Energy Brief for Feb 19
The petroleum complex traded on the defensive with crude showing the largest losses and the cracks strengthening amid the abnormally low temperatures affecting refinery throughput in Texas. In addition reports that the US was ready to talk to Iran about both nations returning to the 2015 Nuclear agreement that aimed to prevent Tehran from acquiring nuclear weapons was in the background as a potential negative over future supply availability of crude. The DOE report released yesterday showed crude inventories dropping to their lowest levels since March of 2020, but was taken in stride given the impact of the deep freeze on refinery operations in Texas. Concerns that refinery closures that are affecting up to 20 percent of output along the Gulf Coast might bring forward maintenance work normally scheduled for the spring also appeared to weigh on values.
The DOE report showed crude inventories falling by 7.3 mb to 461.8 mb. Gasoline stocks rose by .7 mb while distillate fell by 3.4. Total stocks fell by 15.2 mb, with propane stocks particularly tight at 48.6 mb. Exports of 3.8 mb accounted for the larger than expected draw in crude. Refinery utilization was reported at 83.1 percent and should fall in next week’s report due to the freeze related refinery shutdowns. Products supplied at 20.7 mb exceeded last year’s level of 19.6. Distillate and propane product supplied accounted for the bulk of the increase.
The crack spreads have gained increasing interest given the refinery shutdowns. The lower throughput has helped underpin the value of products relative to crude despite the larger stock drawdown’s in crude. In addition, expectations of more favorable travel trends remain in the background with the gasoline crack reaching 19.60 basis May from near 13.00 in November, and the ULSD crack at 16.20 today from near 14.00 in November. Further strength could develop if the extended maintenance restricts supply availability.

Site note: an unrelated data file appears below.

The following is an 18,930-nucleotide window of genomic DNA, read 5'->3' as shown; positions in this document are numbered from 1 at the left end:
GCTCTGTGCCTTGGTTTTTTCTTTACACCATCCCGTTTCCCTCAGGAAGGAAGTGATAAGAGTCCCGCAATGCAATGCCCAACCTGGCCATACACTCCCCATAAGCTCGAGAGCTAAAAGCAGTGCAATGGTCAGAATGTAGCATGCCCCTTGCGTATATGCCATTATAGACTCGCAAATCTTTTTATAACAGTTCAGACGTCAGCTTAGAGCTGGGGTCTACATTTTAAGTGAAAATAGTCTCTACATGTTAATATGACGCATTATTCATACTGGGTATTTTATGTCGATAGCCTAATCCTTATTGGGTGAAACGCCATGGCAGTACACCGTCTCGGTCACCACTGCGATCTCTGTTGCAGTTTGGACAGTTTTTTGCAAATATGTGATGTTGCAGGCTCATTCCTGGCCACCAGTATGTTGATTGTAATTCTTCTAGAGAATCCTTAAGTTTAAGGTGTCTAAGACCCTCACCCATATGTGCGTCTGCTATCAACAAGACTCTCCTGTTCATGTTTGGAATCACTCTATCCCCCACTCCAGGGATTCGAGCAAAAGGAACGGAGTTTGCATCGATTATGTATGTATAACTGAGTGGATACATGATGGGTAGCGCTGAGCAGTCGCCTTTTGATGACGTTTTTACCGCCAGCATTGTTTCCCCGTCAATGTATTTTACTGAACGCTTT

Prices have pulled back from the highs seen at midweek as the extreme cold event experienced across much of the country has mostly run its course while fallout is still being assessed. Some momentum was lost yesterday after the weekly storage report surprised on the downside, showing a drawdown of 237 bcf when expectations had been closer to 250. Despite the low side surprise, the current situation likely leads to sizeable draws in the coming weeks as the End of Season storage status comes back to the forefront as we finish up winter. The next few weeks will be important in determining whether this market can finally begin to trend consistently higher after a long period of poor price performance. The forward curve is beginning to indicate potential tightness with the summer months above 3.00 and the winter 21/22 above 3.25.
Production recovery will need to be watched closely in the coming weeks against LNG exports, as any lag in output will further tighten the supply situation. Although the worst of the demand spike looks to have passed, forecasts are pointing to a normalization in temperatures, which in reality we did not see for the majority of the winter and could set the market up for a below normal end of season storage situation.
Charts Courtesy of DTN Prophet X, EIA, Reuters
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